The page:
Next is to block them with extreme prejudice. Report them to the website, with screenshots and links if they are stupid enough to leave their attacks in the timeline. Keep in mind that most of these people are exposing the person they really are when they troll people because they think they are anonymous. As Curt Schilling so eloquently pointed out, ALL of what they do on Facebook, Twitter etc. is indexed into Google so putting an actual name with the account can potentially ruin them for years to come.

Another way is to parse their timelines. Look for photos of places, download the image and search it out in a Google image search. It yields great results. Tells you where they live so you can connect it to the actual IP addy you get from your website. You are basically doing what Twitter can do with a few simple clicks but you are doing it on your own. I once found a trolls real identity by searching an image of him standing next to a statue in the downtown area of the shitbox that he lived in. Another troll always used his middle name in his Twitter handle. Everyone including the FBI knows who he is now.

Like Curt Schilling, the trolls worked me and my daughters. They threatened rape of my children. Threatened to go to their places of employment and kidnap them. They threatened to call my employer. They called my children. They threatened to blow up our home. The trolls threatened to burn me out. They alleged that they hacked my bank accounts. The flooded this very website with UDP requests and then claimed in their timelines that they hacked the servers and took it over. I have seen it all, and all for the mere act of having a political opinion that they did not agree with, or even worse, to make them feel better about their own miserable existence.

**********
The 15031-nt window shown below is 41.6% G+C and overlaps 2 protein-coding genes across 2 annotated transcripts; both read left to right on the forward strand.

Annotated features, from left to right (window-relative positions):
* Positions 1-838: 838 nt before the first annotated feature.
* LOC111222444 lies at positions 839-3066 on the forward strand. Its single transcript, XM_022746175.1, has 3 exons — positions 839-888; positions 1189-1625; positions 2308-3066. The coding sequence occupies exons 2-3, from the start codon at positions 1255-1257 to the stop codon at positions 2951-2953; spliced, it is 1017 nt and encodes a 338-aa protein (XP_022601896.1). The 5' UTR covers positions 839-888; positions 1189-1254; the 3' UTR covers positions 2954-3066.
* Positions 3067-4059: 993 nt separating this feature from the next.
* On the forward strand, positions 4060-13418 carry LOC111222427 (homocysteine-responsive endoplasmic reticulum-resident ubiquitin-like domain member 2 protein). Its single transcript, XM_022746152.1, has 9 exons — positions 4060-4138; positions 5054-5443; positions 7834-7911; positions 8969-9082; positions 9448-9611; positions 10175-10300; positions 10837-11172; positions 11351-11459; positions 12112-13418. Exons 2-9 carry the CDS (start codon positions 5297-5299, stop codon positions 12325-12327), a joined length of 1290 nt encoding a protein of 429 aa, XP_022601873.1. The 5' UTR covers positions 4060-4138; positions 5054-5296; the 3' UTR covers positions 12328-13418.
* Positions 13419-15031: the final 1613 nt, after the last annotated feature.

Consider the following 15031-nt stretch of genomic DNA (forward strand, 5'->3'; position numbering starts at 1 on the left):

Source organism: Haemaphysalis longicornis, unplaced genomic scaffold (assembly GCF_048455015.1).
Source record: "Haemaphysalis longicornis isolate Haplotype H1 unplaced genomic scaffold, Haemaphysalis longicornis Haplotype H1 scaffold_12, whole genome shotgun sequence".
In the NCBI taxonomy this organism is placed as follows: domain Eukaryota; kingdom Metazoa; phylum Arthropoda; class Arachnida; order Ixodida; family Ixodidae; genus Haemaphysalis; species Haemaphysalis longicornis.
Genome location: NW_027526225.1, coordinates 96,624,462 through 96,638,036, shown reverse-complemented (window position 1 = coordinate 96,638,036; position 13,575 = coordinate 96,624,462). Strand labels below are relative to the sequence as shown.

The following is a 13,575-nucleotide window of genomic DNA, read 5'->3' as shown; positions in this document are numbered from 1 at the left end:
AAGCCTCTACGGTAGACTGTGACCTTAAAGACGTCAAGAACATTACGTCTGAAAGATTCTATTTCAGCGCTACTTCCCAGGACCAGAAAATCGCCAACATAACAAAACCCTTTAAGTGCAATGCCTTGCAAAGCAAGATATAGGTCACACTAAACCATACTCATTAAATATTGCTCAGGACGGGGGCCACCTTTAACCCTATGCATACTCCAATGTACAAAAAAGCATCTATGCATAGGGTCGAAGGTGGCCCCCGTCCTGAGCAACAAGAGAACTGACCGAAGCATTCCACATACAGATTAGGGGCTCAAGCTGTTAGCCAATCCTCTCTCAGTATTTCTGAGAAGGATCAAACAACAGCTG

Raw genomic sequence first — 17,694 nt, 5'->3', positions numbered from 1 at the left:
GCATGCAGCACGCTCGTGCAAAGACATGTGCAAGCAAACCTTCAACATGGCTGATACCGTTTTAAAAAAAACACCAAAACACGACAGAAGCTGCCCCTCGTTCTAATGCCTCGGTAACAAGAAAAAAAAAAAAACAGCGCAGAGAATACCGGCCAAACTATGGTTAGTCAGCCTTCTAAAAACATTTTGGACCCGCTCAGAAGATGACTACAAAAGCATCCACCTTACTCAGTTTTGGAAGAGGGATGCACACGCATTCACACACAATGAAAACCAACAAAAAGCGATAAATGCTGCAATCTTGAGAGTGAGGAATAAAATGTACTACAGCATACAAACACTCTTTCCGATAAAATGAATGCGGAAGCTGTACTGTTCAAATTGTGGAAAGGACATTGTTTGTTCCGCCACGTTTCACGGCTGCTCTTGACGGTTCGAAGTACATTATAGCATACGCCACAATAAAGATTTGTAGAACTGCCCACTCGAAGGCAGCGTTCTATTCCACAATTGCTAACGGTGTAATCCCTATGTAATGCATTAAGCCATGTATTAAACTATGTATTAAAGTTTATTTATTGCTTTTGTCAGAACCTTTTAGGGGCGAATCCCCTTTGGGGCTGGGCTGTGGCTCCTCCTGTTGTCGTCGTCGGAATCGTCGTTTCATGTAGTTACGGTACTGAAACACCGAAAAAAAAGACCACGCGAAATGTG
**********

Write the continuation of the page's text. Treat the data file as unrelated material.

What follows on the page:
I am of the opinion that if the trolls have an incessant need to attack others in a public forum, their lives must really suck, and in most cases, it does. In my case, only one of my trolls was actually an ambulance chasing lawyer. The rest were absolute bottom feeders. The flotsam and jetsam of American society living a meager existence in flyover country where the exciting part of the day is watching the grass grow. I had to become my own Twitter filter. A year of inaction by Twitter and the absolute frustration on my part was my reason for taking matters into my own hands.

Twitter suspended me for a week for putting their names, addresses, phone numbers, family names (no children) places of employment etc. right here on this blog. If the trolls were minors, I took the liberty of informing their parents of what there children were up to on Twitter, complete with screenshots of their child’s activity online their names, schools which they attended etc.

In the end ALL of them are forever stigmatized in the Google index by yours truly. I outed every last one of them. If they were going to try to ruin me then I would actually ruin them. Every time you Google these people my website pops up in the top of the search complete with screenshots of their accusations directed at me as well as their true identities. They keep creating new accounts but today I simply block and ignore.

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April 3, 2015 · 12:02 pm